25 June 2021.
IN THE HEIGHTS (D’OÙ L’ON VIENT) ***1/2
Do you want to see a rollicking musical with lots of Latino Salsa thrown in? And all about the aspirations of good people ‘coming to Amerika’ for a better life? This is the film for you, based on the second musical by Lin-Manuel Miranda, the creator of his smash Broadway hit, “Hamilton”. You can catch him in the film as the icy juice vendor.
Its title comes from the New York locale north of Harlem called Washington Heights. The neighborhood gets its name from the George Washington Bridge which looms over its teeming streets full of kids playing with the water of fire hydrants in the hot summer. It’s a closely-knit, vibrant community of Latinos, blacks and Orientals, all trying to make a brighter future for themselves and their families.
There’s young Usnavi, originally from the Dominican Republic, who runs a grocery/bodega and has dreams of getting back to his roots; there’s the beautiful girl he desires who longs to be a fashion designer; a loving, older matriarch from Cuba who is everyone’s fount of love and wisdom; and the prosperous Puerto Rican father willing to sacrifice his business to pay the high tuition for his brilliant daughter who was accepted to Stanford. So many wonderful characters in this exuberant musical that will lift you up with its love of life and sharing dreams.
The energy of “West Side Story”, the romance of “Lalaland”, along with the snap of rap make this a spectacle that will become a classic and will have you strutting in step with its hot rhythms.
MINARI ***1/2 (vo Korean/English)
Directed by Lee Isaac Chung, this tender and delicate semi-autobiographical film is about the honor and ambitions of an immigrant family from Korea. When a young Korean father moves his family to a farm in Arkansas to better attain his idea of the American dream, he finds both opportunity and hardships in their quest at becoming part of their surroundings. They work hard at fixing up their dilapidated house that looks at first like a railroad wagon, at their demeaning, humdrum jobs in a chicken factory, getting their kids integrated in their elementary school, and fulfilling the father’s passion for a flourishing garden.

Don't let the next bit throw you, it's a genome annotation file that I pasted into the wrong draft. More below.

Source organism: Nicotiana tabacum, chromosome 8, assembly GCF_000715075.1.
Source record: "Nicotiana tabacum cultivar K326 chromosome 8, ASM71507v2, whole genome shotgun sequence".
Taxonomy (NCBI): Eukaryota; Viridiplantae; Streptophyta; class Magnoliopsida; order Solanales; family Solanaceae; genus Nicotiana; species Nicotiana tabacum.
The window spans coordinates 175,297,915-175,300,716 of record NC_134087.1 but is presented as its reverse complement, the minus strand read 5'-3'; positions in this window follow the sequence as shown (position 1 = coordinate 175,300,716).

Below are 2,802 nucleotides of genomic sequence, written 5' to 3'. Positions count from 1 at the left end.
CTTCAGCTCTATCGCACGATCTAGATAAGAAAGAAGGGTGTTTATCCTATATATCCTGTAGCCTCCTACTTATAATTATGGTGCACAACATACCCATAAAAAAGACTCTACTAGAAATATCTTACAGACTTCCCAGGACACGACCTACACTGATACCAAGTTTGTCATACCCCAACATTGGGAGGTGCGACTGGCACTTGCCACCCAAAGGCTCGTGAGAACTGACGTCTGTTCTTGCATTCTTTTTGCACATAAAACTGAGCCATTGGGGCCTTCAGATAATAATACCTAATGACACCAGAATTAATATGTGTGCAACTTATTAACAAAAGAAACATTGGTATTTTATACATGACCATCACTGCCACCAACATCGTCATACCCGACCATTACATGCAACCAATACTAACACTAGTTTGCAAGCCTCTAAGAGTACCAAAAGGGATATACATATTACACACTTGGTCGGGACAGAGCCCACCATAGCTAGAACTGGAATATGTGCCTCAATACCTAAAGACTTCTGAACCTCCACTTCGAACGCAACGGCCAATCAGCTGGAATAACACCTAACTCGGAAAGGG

But it’s all easier said than done, especially when the grandmother from Korea comes to stay with them. Here is both the humorous and troubling part of the tale, as the feisty little boy and granny don’t quite hit it off. In fact their interchanges are so caustic as well as amusing that they will long remain as a memorable example of generational differences.
Having won numerous awards, including Audience and Jury prizes at Sundance, the film went on to the Golden Globes, BAFTAS and Oscars, picking up Supporting Actress awards for Yuh-Jung Youn as the grandmother, while the adorable 8-year-old Alan Kim won the Best Young Actor prize at the Critic’s Choice Awards (check out his moving acceptance speech on YouTube).
THE COURIER (Un espion ordinaire) ***
A bit in the vein of “Bridges of Spies”, this true tale of an ordinary British businessman who slowly became enmeshed in the murky and dangerous world of espionage will have you on the edge of your seat. And as in that latter film, this one somehow has the secondary figure of the Russian spy (played by the compassionate Russian, Merab Ninidze) overshadowing the main character portrayed by Benedict Cumberbatch, as Mark Rylance’s character became more memorable than Tom Hank’s role in “Bridges…”.
The interest of “The Courier” is that it highlights the crucial role these two men played in unraveling the tremendous danger of the Cuban Missile Crisis. This slow-simmering film builds up to a clarifying portrait of dedicated men behind international headlines, and the terrible ordeals they endured. Check it out at the Cine17.
Superb **** Very Good *** Good ** Mediocre * Miserable – no stars
Neptune Ravar Ingwersen reviews film extensively for publications in Switzerland. She views 4 to 8 films a week and her aim is to sort the wheat from the chaff for readers.